Home
In this issue
April 21, 2014

Andrew Silow-Carroll: Passoverkill? Suggestions to make next year's seders even more culturally sensitive

Sara Israelsen Hartley: Seeking the Divine: An ancient connection in a new context

Christine M. Flowers: Priest's execution in Syria should be call to action

Courtnie Erickson: How to help kids accept the poor decisions of others

Lizette Borreli: A Glass Of Milk A Day Keeps Knee Arthritis At Bay

Lizette Borreli: 5 Health Conditions Your Breath Knows Before You Do

The Kosher Gourmet by Betty Rosbottom Coconut Walnut Bars' golden brown morsels are a beautifully balanced delectable delight

April 18, 2014

Rabbi Yonason Goldson: Clarifying one of the greatest philosophical conundrums in theology

Caroline B. Glick: The disappearance of US will

Megan Wallgren: 10 things I've learned from my teenagers

Lizette Borreli: Green Tea Boosts Brain Power, May Help Treat Dementia

John Ericson: Trying hard to be 'positive' but never succeeding? Blame Your Brain

The Kosher Gourmet by Julie Rothman Almondy, flourless torta del re (Italian king's cake), has royal roots, is simple to make, . . . but devour it because it's simply delicious

April 14, 2014

Rabbi Dr Naftali Brawer: Passover frees us from the tyranny of time

Greg Crosby: Passing Over Religion

Eric Schulzke: First degree: How America really recovered from a murder epidemic

Georgia Lee: When love is not enough: Teaching your kids about the realities of adult relationships

Cameron Huddleston: Freebies for Your Lawn and Garden

Gordon Pape: How you can tell if your financial adviser is setting you up for potential ruin

Dana Dovey: Up to 500,000 people die each year from hepatitis C-related liver disease. New Treatment Has Over 90% Success Rate

Justin Caba: Eating Watermelon Can Help Control High Blood Pressure

The Kosher Gourmet by Joshua E. London and Lou Marmon Don't dare pass over these Pesach picks for Manischewitz!

April 11, 2014

Rabbi Hillel Goldberg: Silence is much more than golden

Caroline B. Glick: Forgetting freedom at Passover

Susan Swann: How to value a child for who he is, not just what he does

Cameron Huddleston: 7 Financial Tasks You Should Tackle Right Now

Sandra Block and Lisa Gerstner: How to Profit From Your Passion

Susan Scutti: A Simple Blood Test Might Soon Diagnose Cancer

Chris Weller: Have A Slow Metabolism? Let Science Speed It Up For You

The Kosher Gourmet by Diane Rossen Worthington Whitefish Terrine: A French take on gefilte fish

April 9, 2014

Jonathan Tobin: Why Did Kerry Lie About Israeli Blame?

Samuel G. Freedman: A resolution 70 years later for a father's unsettling legacy of ashes from Dachau

Jessica Ivins: A resolution 70 years later for a father's unsettling legacy of ashes from Dachau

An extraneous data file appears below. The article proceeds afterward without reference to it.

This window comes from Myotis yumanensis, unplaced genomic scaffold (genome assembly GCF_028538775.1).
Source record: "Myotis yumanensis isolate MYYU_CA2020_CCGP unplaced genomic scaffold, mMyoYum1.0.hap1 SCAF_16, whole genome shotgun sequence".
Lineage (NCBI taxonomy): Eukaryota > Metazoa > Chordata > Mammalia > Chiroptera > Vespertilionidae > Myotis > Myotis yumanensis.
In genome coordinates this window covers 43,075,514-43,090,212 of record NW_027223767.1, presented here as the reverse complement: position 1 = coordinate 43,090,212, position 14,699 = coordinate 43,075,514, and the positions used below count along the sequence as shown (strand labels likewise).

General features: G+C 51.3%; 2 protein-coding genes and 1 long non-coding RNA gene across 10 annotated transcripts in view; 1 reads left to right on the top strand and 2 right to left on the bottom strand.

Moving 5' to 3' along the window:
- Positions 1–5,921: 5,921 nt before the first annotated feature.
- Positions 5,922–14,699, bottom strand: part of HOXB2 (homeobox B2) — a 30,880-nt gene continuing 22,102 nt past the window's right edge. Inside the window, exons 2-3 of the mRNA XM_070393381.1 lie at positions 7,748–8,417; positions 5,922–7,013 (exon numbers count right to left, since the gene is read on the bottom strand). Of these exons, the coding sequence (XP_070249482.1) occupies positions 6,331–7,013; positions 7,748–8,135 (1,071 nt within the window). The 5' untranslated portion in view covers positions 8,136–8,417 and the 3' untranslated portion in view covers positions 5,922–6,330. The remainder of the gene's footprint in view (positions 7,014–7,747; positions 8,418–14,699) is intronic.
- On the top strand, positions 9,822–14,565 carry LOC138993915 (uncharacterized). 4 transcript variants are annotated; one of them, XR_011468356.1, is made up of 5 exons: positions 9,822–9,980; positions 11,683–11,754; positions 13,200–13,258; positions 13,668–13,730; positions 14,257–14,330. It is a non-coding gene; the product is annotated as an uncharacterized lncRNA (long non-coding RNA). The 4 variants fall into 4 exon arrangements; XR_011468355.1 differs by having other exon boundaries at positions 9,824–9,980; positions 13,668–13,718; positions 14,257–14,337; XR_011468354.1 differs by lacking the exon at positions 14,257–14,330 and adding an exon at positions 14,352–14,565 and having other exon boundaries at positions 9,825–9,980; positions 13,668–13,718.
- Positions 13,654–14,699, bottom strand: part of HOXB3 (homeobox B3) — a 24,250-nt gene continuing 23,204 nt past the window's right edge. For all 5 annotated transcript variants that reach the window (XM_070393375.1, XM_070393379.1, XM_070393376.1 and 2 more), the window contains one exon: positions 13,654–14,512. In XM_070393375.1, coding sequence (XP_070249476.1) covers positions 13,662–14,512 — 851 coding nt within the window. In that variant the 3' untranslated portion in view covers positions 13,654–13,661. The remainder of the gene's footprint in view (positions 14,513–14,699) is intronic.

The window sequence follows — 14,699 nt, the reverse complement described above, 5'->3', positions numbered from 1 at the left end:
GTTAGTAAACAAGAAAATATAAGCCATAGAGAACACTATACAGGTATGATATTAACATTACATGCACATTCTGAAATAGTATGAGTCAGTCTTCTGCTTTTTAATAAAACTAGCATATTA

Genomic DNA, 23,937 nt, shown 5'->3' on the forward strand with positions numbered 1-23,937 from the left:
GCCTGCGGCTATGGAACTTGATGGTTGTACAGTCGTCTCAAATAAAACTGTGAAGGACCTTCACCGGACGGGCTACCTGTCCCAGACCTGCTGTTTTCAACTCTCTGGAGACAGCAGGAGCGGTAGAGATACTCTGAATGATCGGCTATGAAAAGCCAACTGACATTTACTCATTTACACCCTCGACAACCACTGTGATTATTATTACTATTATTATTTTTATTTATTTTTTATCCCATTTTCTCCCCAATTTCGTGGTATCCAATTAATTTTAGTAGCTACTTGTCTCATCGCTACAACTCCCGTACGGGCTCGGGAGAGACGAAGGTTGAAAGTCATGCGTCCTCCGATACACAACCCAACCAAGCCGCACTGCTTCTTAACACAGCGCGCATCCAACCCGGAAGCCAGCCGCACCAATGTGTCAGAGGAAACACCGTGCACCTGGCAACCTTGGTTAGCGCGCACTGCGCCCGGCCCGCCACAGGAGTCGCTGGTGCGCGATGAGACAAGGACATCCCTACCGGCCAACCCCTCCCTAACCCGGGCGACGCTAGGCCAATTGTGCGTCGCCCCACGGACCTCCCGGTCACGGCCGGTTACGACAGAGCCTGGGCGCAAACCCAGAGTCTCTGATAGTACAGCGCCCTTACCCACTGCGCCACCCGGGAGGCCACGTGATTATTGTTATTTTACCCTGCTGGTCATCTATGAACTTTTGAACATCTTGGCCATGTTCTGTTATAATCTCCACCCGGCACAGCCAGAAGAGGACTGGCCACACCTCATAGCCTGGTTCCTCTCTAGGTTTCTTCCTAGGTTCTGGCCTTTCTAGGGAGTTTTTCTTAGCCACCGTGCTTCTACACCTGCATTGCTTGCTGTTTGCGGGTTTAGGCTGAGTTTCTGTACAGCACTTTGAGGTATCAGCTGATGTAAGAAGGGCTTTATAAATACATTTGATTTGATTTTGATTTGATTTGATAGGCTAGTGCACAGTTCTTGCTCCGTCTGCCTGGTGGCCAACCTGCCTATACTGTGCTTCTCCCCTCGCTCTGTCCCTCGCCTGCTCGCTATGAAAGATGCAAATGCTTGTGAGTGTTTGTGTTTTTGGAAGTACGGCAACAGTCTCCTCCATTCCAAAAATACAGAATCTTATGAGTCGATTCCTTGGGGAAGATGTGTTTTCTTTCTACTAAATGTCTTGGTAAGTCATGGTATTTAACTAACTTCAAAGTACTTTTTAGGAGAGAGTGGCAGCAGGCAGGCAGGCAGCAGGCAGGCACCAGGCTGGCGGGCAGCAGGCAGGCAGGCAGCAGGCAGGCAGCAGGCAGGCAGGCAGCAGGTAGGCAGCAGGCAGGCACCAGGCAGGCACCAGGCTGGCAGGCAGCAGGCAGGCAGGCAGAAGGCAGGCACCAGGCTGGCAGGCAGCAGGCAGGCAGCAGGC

Kim Giles: Asking for help is not weakness

Kathy Kristof and Barbara Hoch Marcus: 7 Great Growth Israeli Stocks

Matthew Mientka: How Beans, Peas, And Chickpeas Cleanse Bad Cholesterol and Lowers Risk of Heart Disease

Sabrina Bachai: 5 At-Home Treatments For Headaches

The Kosher Gourmet by Daniel Neman Have yourself a matzo ball: The secrets bubby never told you and recipes she could have never imagined

April 8, 2014

Lori Nawyn: At Your Wit's End and Back: Finding Peace

Susan B. Garland and Rachel L. Sheedy: Strategies Married Couples Can Use to Boost Benefits

David Muhlbaum: Smart Tax Deductions Non-Itemizers Can Claim

Jill Weisenberger, M.S., R.D.N., C.D.E : Before You Lose Your Mental Edge

Dana Dovey: Coffee Drinkers Rejoice! Your Cup Of Joe Can Prevent Death From Liver Disease

Chris Weller: Electric 'Thinking Cap' Puts Your Brain Power Into High Gear

The Kosher Gourmet by Marlene Parrish A gift of hazelnuts keeps giving --- for a variety of nutty recipes: Entree, side, soup, dessert

April 4, 2014

Rabbi David Gutterman: The Word for Nothing Means Everything

Charles Krauthammer: Kerry's folly, Chapter 3

Amy Peterson: A life of love: How to build lasting relationships with your children

John Ericson: Older Women: Save Your Heart, Prevent Stroke Don't Drink Diet

John Ericson: Why 50 million Americans will still have spring allergies after taking meds

Cameron Huddleston: Best and Worst Buys of April 2014

Stacy Rapacon: Great Mutual Funds for Young Investors

Sarah Boesveld: Teacher keeps promise to mail thousands of former students letters written by their past selves

The Kosher Gourmet by Sharon Thompson Anyone can make a salad, you say. But can they make a great salad? (SECRETS, TESTED TECHNIQUES + 4 RECIPES, INCLUDING DRESSINGS)

April 2, 2014

Paul Greenberg: Death and joy in the spring

Dan Barry: Should South Carolina Jews be forced to maintain this chimney built by Germans serving the Nazis?

Mayra Bitsko: Save me! An alien took over my child's personality

Frank Clayton: Get happy: 20 scientifically proven happiness activities